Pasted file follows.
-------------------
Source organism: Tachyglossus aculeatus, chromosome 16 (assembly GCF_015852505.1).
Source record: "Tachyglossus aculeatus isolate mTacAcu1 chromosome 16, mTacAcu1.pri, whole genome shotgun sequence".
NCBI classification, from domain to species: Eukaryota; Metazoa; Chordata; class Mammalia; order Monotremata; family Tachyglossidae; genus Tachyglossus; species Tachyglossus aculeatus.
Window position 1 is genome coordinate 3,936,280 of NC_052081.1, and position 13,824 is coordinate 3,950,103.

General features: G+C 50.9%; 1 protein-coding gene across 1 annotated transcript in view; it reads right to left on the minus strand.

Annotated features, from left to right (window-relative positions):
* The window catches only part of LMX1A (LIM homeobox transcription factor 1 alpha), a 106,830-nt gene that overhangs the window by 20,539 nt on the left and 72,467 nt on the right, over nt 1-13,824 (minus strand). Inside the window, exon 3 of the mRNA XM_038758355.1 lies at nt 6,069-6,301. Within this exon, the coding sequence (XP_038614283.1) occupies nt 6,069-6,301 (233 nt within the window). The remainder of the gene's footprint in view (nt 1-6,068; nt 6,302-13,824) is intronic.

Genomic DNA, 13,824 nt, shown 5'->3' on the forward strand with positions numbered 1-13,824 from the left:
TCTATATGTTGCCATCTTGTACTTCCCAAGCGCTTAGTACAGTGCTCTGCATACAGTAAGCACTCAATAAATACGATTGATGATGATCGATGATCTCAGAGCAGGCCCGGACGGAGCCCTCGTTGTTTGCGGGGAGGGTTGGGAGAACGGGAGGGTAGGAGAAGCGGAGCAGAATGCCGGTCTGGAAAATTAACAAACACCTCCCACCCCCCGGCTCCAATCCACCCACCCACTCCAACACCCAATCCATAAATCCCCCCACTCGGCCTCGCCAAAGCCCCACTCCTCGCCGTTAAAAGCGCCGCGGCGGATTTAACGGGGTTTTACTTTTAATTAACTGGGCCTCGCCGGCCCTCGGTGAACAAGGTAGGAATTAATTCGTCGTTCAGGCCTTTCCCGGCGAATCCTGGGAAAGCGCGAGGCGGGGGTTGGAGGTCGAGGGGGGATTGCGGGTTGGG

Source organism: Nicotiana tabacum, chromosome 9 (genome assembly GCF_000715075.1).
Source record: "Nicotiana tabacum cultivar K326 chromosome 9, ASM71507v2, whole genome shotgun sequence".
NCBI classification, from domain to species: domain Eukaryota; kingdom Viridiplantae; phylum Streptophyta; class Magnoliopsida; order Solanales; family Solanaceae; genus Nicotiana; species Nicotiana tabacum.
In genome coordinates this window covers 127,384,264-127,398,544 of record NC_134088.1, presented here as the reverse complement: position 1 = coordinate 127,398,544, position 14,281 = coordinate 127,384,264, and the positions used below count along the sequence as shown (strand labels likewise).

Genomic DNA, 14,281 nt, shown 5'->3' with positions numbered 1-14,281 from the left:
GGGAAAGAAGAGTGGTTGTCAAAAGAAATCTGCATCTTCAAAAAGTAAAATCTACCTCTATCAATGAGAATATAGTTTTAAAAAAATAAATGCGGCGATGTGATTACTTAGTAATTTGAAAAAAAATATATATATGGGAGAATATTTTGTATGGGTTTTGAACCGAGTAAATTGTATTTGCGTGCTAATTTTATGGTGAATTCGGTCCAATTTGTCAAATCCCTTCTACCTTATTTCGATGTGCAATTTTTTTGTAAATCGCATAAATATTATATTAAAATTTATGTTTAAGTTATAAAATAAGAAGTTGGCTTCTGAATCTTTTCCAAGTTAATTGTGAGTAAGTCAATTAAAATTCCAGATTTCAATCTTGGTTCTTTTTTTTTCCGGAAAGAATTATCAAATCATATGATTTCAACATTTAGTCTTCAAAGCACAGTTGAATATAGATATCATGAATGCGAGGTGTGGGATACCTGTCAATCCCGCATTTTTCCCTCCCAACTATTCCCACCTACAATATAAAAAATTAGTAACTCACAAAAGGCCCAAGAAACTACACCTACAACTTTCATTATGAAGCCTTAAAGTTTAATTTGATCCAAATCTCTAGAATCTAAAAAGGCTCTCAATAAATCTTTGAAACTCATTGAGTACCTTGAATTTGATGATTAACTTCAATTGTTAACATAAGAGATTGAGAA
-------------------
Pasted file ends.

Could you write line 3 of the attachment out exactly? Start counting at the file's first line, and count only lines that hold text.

NCBI classification, from domain to species: Eukaryota; Metazoa; Chordata; class Mammalia; order Monotremata; family Tachyglossidae; genus Tachyglossus; species Tachyglossus aculeatus.